[¶15] This result is consistent with our prior caselaw on spousal support. In Becker, 262 N.W.2d at 484, this Court held, unless a trial court makes an initial award of spousal support or expressly reserves jurisdiction over the issue, the court lacks jurisdiction under N.D.C.C. § 14-05-24 to subsequently modify its decision and award spousal support. The original divorce decree in Becker stated, "'neither party shall pay alimony to the other,'" and that language was incorporated from the parties' stipulation and property settlement agreement found to be "fair and equitable" by the trial court. Id. at 480, 484. This Court ruled the contract provision was unambiguous, and the "parties are bound by their contract provision for no alimony even if the court is not." Id. at 484. We see no valid distinction between a stipulation to waive all spousal support at the time of the initial divorce decree and a waiver of future modification. If a spouse can waive all right to spousal support, it logically follows that a spouse can waive the right to modification. See, e.g., Kilpatrick, 392 So.2d at 986; Staple, 616 N.W.2d at 226-27.
[¶16] In response to the argument that contracting parties cannot divest a court of its jurisdiction under a statute similar to N.D.C.C. § 14-05-24, the court in Karon, 435 N.W.2d at 503, reasoned:
It is not the parties to the stipulation who have divested the court of ability to relitigate the issue of maintenance. The court had the authority to refuse to accept the terms of the stipulation in part or in toto. The trial court stands in place and on behalf of the citizens of the state as a third party to dissolution actions. It has a duty to protect the interests of both parties and all the citizens of the state to ensure that the stipulation is fair and reasonable to all. The court did so here and approved the stipulation and incorporated the terms therein in its decree. Thus, the decree is final absent fraud.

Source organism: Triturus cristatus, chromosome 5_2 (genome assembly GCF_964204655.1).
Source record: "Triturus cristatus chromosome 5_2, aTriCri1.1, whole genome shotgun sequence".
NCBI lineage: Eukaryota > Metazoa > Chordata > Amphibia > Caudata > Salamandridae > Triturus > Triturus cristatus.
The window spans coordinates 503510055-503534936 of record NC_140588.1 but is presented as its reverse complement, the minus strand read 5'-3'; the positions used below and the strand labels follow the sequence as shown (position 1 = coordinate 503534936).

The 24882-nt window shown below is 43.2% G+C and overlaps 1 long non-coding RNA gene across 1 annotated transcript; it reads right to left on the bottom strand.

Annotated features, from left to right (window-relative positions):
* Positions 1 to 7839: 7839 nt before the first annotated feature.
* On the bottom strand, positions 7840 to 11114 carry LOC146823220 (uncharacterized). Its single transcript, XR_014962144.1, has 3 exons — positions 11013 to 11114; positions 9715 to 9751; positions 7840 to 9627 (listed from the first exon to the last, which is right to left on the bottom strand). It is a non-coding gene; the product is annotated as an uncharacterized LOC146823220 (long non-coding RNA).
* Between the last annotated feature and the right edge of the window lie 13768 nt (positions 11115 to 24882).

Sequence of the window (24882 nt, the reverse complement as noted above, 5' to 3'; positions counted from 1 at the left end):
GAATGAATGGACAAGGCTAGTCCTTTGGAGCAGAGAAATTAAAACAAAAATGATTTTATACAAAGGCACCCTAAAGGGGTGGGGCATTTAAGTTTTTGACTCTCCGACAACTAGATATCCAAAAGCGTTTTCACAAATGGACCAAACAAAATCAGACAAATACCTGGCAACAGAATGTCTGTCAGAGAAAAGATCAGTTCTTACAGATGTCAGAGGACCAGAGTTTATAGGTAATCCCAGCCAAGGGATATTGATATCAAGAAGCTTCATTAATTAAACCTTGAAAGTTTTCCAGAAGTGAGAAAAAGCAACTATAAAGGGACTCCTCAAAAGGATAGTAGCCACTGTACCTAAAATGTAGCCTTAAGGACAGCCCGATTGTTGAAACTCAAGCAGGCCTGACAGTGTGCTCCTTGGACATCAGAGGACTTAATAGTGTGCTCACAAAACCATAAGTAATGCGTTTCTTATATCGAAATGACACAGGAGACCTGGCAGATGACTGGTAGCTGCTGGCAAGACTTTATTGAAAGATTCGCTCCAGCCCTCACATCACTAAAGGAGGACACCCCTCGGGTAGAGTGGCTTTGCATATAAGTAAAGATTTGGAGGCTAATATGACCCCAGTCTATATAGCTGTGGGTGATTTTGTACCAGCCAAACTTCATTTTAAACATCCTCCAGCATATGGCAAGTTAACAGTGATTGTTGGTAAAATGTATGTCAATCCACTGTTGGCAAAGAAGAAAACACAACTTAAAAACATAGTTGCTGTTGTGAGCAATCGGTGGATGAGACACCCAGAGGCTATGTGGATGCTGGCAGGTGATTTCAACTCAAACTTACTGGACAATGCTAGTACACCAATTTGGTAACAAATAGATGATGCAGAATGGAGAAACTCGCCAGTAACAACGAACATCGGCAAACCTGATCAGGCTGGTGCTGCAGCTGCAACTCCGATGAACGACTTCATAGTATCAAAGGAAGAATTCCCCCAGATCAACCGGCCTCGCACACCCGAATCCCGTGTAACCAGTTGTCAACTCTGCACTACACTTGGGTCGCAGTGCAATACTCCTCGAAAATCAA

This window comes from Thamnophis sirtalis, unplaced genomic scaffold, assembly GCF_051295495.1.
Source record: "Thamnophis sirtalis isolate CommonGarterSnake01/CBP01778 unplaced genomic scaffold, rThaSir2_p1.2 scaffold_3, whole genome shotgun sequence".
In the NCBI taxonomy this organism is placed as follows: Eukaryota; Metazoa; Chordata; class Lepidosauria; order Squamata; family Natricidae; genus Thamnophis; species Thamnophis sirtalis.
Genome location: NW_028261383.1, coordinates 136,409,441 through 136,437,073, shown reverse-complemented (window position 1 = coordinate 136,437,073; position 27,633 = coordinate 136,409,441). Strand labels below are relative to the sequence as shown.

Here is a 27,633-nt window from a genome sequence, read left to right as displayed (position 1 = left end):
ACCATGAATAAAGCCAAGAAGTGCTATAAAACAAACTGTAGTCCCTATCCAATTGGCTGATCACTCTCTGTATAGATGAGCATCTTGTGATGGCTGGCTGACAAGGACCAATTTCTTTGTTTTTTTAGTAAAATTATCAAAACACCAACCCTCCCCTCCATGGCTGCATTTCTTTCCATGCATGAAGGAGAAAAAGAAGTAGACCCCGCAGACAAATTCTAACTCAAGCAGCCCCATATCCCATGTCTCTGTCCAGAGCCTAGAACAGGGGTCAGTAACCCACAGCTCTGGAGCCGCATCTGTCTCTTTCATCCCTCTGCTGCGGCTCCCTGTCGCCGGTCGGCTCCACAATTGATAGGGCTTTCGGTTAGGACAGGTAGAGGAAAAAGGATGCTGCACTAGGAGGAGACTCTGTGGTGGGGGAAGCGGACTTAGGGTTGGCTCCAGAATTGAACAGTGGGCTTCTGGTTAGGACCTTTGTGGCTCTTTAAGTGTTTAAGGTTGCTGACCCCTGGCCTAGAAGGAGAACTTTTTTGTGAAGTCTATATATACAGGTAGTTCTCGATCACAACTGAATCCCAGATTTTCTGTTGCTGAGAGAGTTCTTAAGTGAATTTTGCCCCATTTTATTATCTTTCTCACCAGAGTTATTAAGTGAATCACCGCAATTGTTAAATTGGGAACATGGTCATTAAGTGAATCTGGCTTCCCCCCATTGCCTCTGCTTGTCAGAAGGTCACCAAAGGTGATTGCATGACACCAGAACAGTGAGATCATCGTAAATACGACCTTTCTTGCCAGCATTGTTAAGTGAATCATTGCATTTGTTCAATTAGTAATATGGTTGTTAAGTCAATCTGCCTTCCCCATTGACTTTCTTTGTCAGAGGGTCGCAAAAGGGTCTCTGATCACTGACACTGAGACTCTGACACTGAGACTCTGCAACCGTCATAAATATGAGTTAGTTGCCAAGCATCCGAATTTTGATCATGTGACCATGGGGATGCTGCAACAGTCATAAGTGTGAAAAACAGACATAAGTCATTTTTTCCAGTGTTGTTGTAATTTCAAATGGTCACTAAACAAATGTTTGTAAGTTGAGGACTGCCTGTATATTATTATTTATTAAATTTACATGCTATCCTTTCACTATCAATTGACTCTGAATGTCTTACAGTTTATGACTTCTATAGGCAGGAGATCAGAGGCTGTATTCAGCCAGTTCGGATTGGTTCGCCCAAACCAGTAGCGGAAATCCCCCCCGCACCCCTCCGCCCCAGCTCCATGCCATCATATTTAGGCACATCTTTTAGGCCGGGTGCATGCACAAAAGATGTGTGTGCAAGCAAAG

[¶17] Section 14-05-24, N.D.C.C., does not expressly prohibit nonmodification agreements. If the legislature intended to prevent parties from entering into nonmodifiable spousal support agreements, it could have expressly prohibited them. See Nichols, 469 N.W.2d at 623. See also Bland v. Comm'n on Medical Competency, 557 N.W.2d 379, 384 (N.D. 1996) (holding because statute did not expressly prohibit appeals to this Court, the legislature did not intend to forbid such appeals). We recognize there can be no waiver of statutory rights if the waiver would be against public policy. See N.D.C.C. § 1-02-28; Steckler v. Steckler, 492 N.W.2d 76, 78 n.1 (N.D. 1992). However, we do not believe allowing parties to agree that spousal support is nonmodifiable violates the public policy of this state.
[¶18] Our caselaw invalidating parental divorce stipulations prohibiting or limiting a court's modification powers over child support is governed by public policy principles entirely different from those present when reviewing an agreement concerning spousal support. While a spousal support agreement "serves primarily to determine the interests of the contracting parties themselves," a child support agreement "directly affects the interests of the children of the marriage, who have the most at stake as a result of such an agreement but who have the least ability to protect their interests." Tiokasin, 370 N.W.2d at 562. "Put simply, the parties to a [spousal support] agreement are both grown-ups, free to bargain with their own legal rights." Voight, 670 N.E.2d at 1274. Freedom to contract on terms not specifically prohibited by statute, see RLI Ins. Co. v. Heling, 520 N.W.2d 849, 854 (N.D. 1994), is the major public policy question presented here.
[¶19] Permitting parties to determine the future modifiability of their spousal support agreements maximizes the advantages of careful future planning and eliminates uncertainties based on the fear of subsequent motions to increase or decrease the obligations of the parties. See Chalkley, 426 N.E.2d at 240; Uniform Marriage and Divorce Act § 306, Comment, 9A U.L.A. at 250. In Staple, 616 N.W.2d at 228, the court relied on public policy reasons identified by the American Academy of Matrimonial Lawyers (AAML) for validating agreements to waive future modification of spousal support awards: